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Barque Flora

On August 3, 1840, the ‘Flora’ left the Islands. “The Flora, is chartered by one of the mercantile houses at Honolulu, and is principally freighted with sugar and molasses, novel exports from the Hawaiian Islands to the United States, a distance of eighteen thousand miles. … There are twenty passengers in all, who, with the exception of two or three that are to be left at the Society Islands, are to constitute a community by ourselves for many a month, while roving the ocean, in the long voyage to our native land. …” (Olmstead)

Among the passengers were Hiram and Sybil Bingham (and family); Mrs Lucy Thurston and children; and Caroline Armstrong, 9-year-old daughter of missionaries Richard and Clarissa Armstrong). “The tide of contending emotions that agitate their hearts can only be imagined. With the thousand perplexities and cares attendant upon making preparation for so long a voyage and in separating themselves perhaps forever from a people that had grown up under their instruction, and to whom they had become tenderly attached, they were almost exhausted, and it seemed like a renewal of that depressing sorrow that attended their departure from their native land.” They first headed to Tahiti, then rounded Cape Horn – February 4, 1841 they came to anchor in the NE, US, six months from Hawai‘i.

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Going to “the land of our fathers”

“The Flora (a barque), is chartered by one of the mercantile houses at Honolulu, and is principally freighted with sugar and molasses, novel exports from the Hawaiian Islands to the United States, a distance of eighteen thousand miles. … There are twenty passengers in all, who, with the exception of two or three that are to be left at the Society Islands, are to constitute a community by ourselves for many a month, while roving the ocean, in the long voyage to our native land. …” Among the passengers were Hiram and Sybil Bingham (and family); Mrs Lucy Thurston and children; and Caroline Armstrong, 9-year-old daughter of missionaries Richard and Clarissa Armstrong.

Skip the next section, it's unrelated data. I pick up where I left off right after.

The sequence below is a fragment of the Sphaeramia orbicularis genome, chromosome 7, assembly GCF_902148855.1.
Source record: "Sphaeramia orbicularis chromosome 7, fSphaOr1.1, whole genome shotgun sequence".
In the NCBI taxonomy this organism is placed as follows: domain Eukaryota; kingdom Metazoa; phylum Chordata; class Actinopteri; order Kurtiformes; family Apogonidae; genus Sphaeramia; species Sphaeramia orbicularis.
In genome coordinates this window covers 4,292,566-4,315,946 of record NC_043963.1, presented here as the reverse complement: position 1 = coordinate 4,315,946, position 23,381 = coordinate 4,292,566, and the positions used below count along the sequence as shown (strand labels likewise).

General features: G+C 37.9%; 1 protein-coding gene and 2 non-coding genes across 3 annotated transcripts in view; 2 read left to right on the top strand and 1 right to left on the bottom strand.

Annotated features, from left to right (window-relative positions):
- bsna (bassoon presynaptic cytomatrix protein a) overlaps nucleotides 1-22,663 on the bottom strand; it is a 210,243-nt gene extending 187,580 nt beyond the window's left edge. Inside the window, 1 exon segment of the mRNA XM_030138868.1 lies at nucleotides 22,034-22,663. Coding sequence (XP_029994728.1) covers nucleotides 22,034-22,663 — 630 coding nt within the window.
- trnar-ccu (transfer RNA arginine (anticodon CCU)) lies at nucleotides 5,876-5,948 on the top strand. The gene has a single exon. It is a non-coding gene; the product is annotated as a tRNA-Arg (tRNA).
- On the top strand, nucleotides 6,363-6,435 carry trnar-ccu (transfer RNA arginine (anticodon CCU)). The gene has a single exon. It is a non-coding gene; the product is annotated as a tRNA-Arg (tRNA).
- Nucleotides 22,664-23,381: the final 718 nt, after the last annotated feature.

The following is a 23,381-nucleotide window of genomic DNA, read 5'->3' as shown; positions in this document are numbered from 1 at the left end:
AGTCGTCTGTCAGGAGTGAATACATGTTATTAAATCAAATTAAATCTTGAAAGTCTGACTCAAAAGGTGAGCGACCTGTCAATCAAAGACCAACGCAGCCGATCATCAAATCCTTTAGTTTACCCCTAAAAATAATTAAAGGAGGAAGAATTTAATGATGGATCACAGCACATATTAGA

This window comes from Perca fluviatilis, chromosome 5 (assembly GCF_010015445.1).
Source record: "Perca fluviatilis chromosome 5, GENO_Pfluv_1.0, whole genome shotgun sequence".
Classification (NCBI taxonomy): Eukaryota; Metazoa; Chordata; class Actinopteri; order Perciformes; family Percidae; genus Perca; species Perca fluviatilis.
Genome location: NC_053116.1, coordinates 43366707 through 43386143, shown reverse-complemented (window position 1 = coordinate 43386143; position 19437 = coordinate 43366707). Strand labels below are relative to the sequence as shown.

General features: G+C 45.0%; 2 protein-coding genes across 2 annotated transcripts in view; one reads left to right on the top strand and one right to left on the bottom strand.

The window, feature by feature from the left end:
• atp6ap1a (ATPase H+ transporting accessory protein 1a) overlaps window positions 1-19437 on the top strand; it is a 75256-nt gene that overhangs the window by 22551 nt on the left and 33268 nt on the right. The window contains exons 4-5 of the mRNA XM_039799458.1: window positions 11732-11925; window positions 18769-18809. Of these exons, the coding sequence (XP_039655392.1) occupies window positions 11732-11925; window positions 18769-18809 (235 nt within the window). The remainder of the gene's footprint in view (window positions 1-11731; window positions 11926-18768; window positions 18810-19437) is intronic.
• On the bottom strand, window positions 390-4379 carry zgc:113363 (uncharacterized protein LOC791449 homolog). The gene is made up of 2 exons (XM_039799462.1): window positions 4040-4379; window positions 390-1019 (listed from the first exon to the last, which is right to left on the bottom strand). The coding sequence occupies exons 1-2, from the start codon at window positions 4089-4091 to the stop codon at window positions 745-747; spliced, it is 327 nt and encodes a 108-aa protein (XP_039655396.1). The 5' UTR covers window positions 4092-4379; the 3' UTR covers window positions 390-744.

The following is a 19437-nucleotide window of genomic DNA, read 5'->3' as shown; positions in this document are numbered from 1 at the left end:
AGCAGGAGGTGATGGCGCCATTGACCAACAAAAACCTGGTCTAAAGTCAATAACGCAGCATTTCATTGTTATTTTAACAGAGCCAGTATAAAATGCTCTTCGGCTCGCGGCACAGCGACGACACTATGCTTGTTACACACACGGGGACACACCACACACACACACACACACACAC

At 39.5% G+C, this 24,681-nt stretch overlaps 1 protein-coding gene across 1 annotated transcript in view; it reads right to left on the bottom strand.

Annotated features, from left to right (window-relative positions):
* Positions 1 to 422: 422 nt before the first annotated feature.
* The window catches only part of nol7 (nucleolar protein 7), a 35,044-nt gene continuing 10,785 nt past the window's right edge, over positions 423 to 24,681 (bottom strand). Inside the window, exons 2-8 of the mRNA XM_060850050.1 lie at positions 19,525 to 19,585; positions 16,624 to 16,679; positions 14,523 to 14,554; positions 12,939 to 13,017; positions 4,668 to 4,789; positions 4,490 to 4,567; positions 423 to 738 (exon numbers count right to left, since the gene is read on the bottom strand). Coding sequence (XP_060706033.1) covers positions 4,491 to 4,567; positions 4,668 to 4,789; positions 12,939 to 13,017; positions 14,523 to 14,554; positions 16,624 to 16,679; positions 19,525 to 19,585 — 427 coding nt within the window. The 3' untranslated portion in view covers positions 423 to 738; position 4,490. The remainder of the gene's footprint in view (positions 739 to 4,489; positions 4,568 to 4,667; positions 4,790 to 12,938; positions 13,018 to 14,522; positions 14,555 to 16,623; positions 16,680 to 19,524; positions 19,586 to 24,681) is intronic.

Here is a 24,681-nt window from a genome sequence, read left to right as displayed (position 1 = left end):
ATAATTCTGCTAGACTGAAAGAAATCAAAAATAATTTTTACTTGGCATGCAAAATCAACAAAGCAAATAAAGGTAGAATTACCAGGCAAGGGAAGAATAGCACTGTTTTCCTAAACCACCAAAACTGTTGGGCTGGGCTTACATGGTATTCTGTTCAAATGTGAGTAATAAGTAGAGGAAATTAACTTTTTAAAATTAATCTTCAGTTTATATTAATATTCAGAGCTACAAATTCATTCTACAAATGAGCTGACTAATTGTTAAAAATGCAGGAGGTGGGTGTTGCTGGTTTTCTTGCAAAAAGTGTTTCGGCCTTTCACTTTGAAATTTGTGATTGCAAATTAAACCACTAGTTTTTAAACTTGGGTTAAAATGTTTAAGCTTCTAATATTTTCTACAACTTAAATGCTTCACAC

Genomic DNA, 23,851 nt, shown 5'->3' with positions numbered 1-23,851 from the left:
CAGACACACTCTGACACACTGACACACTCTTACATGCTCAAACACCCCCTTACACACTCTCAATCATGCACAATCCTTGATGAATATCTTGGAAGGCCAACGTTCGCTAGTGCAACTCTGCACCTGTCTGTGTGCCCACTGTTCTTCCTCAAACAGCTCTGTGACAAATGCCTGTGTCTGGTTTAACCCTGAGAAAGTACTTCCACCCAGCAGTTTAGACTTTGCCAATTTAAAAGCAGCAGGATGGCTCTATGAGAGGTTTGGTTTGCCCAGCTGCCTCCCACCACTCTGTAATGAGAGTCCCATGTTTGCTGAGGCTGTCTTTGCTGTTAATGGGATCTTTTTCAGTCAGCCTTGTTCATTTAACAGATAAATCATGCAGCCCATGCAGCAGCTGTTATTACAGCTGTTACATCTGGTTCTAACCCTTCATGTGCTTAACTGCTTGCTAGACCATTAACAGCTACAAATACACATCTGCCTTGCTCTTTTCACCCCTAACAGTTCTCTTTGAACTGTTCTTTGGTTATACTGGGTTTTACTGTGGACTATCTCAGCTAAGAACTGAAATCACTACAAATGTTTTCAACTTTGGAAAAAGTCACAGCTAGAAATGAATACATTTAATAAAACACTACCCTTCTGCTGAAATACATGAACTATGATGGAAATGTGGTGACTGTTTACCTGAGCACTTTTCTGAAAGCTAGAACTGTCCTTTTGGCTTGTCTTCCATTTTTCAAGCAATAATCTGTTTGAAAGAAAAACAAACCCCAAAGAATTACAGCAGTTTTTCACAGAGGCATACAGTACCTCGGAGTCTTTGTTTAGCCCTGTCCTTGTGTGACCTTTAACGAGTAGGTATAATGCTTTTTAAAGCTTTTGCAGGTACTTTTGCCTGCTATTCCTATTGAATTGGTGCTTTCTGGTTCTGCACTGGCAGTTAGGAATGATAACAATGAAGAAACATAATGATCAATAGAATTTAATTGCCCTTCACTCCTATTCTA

“Mr. T(hurston) chose to stand at his post at Kailua, and send his family with mine, and trusted the arrangement for their children with Mrs. T., the Board, and private friends. Mr. Armstrong took my post at Honolulu.” (Hiram Bingham) “Time passes rapidly on, and brings near the day of our departure from the land of our childhood. Our family, which has so long lived together, is soon to be separated.” Upon arrival, young Lucy Thurston writes, “Brooklyn, Feb. 16th, 1841. “My Dear Father, We learn that a vessel is to sail for the Sandwich Islands in about a week, and I take my pen to inform you of our safe arrival in the land of our fathers.” Shortly after arriving, young Lucy Thurston ‘was taken sick’; she died February 24, 1841.

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